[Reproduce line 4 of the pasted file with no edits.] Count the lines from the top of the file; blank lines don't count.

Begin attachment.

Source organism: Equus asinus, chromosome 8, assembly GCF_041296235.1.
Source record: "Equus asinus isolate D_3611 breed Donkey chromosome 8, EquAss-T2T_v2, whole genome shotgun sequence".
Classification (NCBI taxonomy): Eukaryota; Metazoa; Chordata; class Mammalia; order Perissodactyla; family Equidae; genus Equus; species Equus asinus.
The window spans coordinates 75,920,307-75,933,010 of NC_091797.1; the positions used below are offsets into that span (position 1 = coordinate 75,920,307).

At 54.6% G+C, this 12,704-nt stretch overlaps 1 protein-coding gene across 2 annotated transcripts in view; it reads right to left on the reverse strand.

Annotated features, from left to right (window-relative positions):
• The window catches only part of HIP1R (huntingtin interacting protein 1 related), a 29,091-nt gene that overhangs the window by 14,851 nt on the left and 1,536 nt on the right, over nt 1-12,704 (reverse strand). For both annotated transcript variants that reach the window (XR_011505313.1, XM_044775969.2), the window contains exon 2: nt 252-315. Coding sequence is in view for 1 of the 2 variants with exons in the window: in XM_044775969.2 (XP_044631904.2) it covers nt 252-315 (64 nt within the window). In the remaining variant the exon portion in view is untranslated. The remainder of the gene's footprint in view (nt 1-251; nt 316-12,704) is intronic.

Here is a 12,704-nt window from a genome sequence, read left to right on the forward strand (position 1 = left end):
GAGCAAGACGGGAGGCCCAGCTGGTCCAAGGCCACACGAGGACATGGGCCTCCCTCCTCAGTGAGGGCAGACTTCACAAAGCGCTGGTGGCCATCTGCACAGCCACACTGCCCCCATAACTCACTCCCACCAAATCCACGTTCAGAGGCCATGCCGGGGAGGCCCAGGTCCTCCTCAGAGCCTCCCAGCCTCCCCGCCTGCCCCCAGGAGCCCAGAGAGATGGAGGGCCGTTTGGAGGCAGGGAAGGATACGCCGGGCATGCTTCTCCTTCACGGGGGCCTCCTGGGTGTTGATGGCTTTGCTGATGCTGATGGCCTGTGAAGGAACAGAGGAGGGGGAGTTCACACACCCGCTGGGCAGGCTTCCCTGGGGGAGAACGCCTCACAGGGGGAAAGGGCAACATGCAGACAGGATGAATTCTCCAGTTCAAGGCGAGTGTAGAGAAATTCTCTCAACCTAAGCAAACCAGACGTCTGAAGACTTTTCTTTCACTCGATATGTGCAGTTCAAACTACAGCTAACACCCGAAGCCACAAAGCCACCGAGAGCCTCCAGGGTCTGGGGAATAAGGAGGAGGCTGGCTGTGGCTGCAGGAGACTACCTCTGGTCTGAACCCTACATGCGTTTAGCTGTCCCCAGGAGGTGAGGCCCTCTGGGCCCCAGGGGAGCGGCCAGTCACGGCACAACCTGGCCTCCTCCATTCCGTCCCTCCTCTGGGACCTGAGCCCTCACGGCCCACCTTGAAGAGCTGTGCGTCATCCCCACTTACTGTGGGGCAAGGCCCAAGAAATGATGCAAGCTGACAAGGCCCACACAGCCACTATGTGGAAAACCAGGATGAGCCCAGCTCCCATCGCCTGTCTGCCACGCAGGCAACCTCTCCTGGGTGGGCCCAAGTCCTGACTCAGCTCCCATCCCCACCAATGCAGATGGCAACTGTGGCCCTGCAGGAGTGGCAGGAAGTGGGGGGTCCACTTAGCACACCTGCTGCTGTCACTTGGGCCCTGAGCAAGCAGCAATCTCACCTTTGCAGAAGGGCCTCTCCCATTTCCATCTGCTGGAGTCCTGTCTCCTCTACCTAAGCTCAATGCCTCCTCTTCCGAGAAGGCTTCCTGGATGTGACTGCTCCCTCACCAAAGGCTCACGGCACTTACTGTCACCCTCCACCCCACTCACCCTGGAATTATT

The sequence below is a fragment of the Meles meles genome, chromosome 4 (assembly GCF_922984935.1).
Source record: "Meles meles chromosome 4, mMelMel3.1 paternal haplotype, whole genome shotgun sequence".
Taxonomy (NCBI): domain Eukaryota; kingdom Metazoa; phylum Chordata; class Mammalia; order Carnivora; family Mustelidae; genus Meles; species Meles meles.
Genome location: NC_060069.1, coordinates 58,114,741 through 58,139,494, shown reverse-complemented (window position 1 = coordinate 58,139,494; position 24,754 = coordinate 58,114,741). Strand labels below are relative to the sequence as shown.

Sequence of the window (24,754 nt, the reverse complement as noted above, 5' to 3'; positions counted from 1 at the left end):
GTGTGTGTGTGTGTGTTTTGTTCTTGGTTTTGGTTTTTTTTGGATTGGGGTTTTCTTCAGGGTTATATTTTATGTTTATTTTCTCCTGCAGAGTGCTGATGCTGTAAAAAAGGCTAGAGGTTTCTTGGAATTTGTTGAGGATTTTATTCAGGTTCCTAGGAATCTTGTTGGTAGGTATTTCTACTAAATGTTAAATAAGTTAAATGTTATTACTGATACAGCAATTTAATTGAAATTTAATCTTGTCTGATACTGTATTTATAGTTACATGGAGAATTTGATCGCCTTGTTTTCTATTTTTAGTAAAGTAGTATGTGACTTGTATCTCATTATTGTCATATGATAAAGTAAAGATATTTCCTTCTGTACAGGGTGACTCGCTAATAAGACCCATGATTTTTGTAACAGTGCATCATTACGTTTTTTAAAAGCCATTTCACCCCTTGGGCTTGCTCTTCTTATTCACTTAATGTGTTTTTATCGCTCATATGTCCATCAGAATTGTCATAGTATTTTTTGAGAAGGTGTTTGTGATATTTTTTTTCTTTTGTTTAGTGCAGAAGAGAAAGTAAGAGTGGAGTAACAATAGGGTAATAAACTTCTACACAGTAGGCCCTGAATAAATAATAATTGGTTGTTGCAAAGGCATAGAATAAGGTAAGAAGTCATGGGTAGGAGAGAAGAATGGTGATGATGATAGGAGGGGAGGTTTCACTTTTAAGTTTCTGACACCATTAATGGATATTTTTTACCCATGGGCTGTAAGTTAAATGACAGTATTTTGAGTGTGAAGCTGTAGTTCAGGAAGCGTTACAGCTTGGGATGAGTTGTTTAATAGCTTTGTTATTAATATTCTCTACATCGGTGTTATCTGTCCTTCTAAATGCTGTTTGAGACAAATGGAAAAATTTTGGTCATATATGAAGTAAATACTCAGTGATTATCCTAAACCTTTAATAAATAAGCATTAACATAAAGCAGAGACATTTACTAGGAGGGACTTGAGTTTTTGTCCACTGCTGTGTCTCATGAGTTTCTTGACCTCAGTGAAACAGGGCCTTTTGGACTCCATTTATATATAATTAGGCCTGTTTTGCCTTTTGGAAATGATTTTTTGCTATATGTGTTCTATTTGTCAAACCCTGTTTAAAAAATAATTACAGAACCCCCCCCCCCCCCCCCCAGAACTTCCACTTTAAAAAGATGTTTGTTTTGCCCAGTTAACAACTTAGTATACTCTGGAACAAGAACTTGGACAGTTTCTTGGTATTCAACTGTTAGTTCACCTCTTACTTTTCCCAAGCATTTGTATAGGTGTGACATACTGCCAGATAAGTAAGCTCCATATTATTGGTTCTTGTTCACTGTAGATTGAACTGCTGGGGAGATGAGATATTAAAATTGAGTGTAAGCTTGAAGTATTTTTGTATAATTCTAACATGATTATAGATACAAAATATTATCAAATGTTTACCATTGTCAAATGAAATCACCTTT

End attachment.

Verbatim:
The window spans coordinates 75,920,307-75,933,010 of NC_091797.1; the positions used below are offsets into that span (position 1 = coordinate 75,920,307).